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The tiger of chao-ch'eng

AT Chao-ch'eng there lived an old woman more than seventy years of age, who had an only son. One day he went up to the hills and was eaten by a tiger, at which his mother was so overwhelmed with grief that she hardly wished to live. With tears and lamentations she ran and told her story to the magistrate of the place, who laughed and asked her how she thought the law could be brought to bear on a tiger. But the old woman would not be comforted, and at length the magistrate lost his temper and bade her begone. Of this, however, she took no notice; and then the magistrate, in compassion for her great age and unwilling to resort to extremities, promised her that he would have the tiger arrested. Even then she would not go until the warrant had been actually issued; so the magistrate, at a loss what to do, asked his attendants which of them would undertake the job.  Upon this one of them, Li-Neng, who happened to be gloriously drunk, stepped forward and said that he would; whereupon the warrant was immediately issued and the old woman went away. When our friend, Li-Neng, got sober, he was sorry for what he had done; but reflecting that the whole thing was a mere trick of his master's to get rid of the old woman's importunities, did not trouble himself much about it, handing in the warrant as if the arrest had been made. "Not so," cried the magistrate, "you said you could do this, and now I shall not let you off." Li-Neng was at his wits' end, and begged that he might be allowed to impress the hunters of the district, this was conceded; so collecting together these men, he proceeded to spend day and night among the hills in the hope of catching a tiger, and thus making a show of having fulfilled his duty.

A month passed away, during which he received several hundred blows with the bamboo, and at length, in despair, he betook himself to the Ch'eng-huang temple in the eastern suburb, where, falling on his knees, he prayed and wept by turns. By-and-by a tiger walked in, and Li-Neng, in a great fright, thought he was going to be eaten alive. But the tiger took no notice of anything, remaining seated in the doorway. Li-Neng then addressed the animal as follows: "O tiger, if thou didst slay that old woman's son, suffer me to bind thee with this cord;" and, drawing a rope from his pocket, threw it over the animal's neck. The tiger drooped its ears, and allowing itself to be bound, followed Li-Neng to the magistrate's office. The latter then asked it, saying, "Did you eat the old woman's son?" to which the tiger replied by nodding its head; whereupon the magistrate rejoined, "That murderers should suffer death has ever been the law. Besides, this old woman had but one son, and by killing him you took from her the sole support of her declining years. But if now you will be as a son to her, your crime shall be pardoned." The tiger again nodded assent, and accordingly the magistrate gave orders that he should be released, at which the old woman was highly incensed, thinking that the tiger ought to have paid with its life for the destruction of her son.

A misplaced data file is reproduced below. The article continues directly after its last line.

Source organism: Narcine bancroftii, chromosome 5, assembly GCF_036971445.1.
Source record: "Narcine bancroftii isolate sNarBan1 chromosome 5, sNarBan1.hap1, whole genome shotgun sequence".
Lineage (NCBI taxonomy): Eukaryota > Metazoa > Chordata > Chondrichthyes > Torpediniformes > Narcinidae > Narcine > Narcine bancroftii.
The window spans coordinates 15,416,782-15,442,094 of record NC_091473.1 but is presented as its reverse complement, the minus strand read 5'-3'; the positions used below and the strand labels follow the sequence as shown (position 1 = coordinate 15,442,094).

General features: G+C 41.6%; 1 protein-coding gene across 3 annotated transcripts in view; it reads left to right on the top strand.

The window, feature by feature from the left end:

Next morning, however, when she opened the door of her cottage, there lay a dead deer before it; and the old woman, by selling the flesh and skin, was able to purchase food. From that day this became a common event, and sometimes the tiger would even bring her money and valuables, so that she became quite rich, and was much better cared for than she had been even by her own son. Consequently, she became very well-disposed to the tiger, which often came and slept in the verandah, remaining for a whole day at a time, and giving no cause of fear either to man or beast. In a few years the old woman died, upon which the tiger walked in and roared its lamentations in the hall. However, with all the money she had saved, she was able to have a splendid funeral; and while her relatives were standing round the grave, out rushed a tiger, and sent them all running away in fear. But the tiger merely went up to the mound, and, after roaring like a thunder-peal, disappeared again. Then the people of that place built a shrine in honour of the Faithful Tiger, and it remains there to this day.

趙城虎

趙城嫗,年七十餘,止一子。一日,入山,為虎所噬。嫗悲痛,幾不欲活,號啼而訴於宰。宰笑曰:「虎何可以官法制之乎?」嫗愈號咷不能制止。宰叱之,亦不畏懼。又憐其老,不忍加威怒,遂諾為捉虎。嫗伏不去,必待勾牒出,乃肯行。宰無奈之,即問諸役,誰能往者。一隸名李能,醺醉,詣座下,自言:「能之。」持牒下,嫗始去。隸醒而悔之;猶謂宰之偽局,姑以解嫗擾耳,因亦不甚為意,持牒報繳。宰怒曰:「固言能之,何容復悔?」隸窘甚,請牒拘獵戶。宰從之。隸集諸獵人,日夜伏山谷,冀得一虎,庶可塞責。月餘,受杖數百,冤苦罔控。遂詣東郭嶽廟,跪而祝之,哭失聲。無何,一虎自外來。隸錯愕,恐被咥噬。虎入,殊不他顧,蹲立門中。隸祝曰:「如殺某子者爾也,其俯聽吾縛。」遂出縲索摯虎頸,虎帖耳受縛。牽達縣署,宰問虎曰:「某子,爾噬之耶?」虎頷之。宰曰:「殺人者死,古之定律。且嫗止一子,而爾殺之,彼殘年垂盡,何以生活?倘爾能為若子也,我將赦之。」虎又頷之。乃釋縛令去。嫗方怨宰之不殺虎以償子也,遲旦,啟扉,則有死鹿;嫗貨其肉革,用以資度。自是以為常,時啣金帛擲庭中。嫗從此致豐裕,奉養過於其子。心竊德虎。虎來,時臥簷下,竟日不去。人畜相安,各無猜忌。數年,嫗死,虎來吼於堂中。嫗素所積,綽可營葬,族人共瘞之。墳壘方成,虎驟奔來,賓客盡逃。虎直赴冢前,嗥鳴雷動,移時始去。土人立「義虎祠」於東郊,至今猶存。

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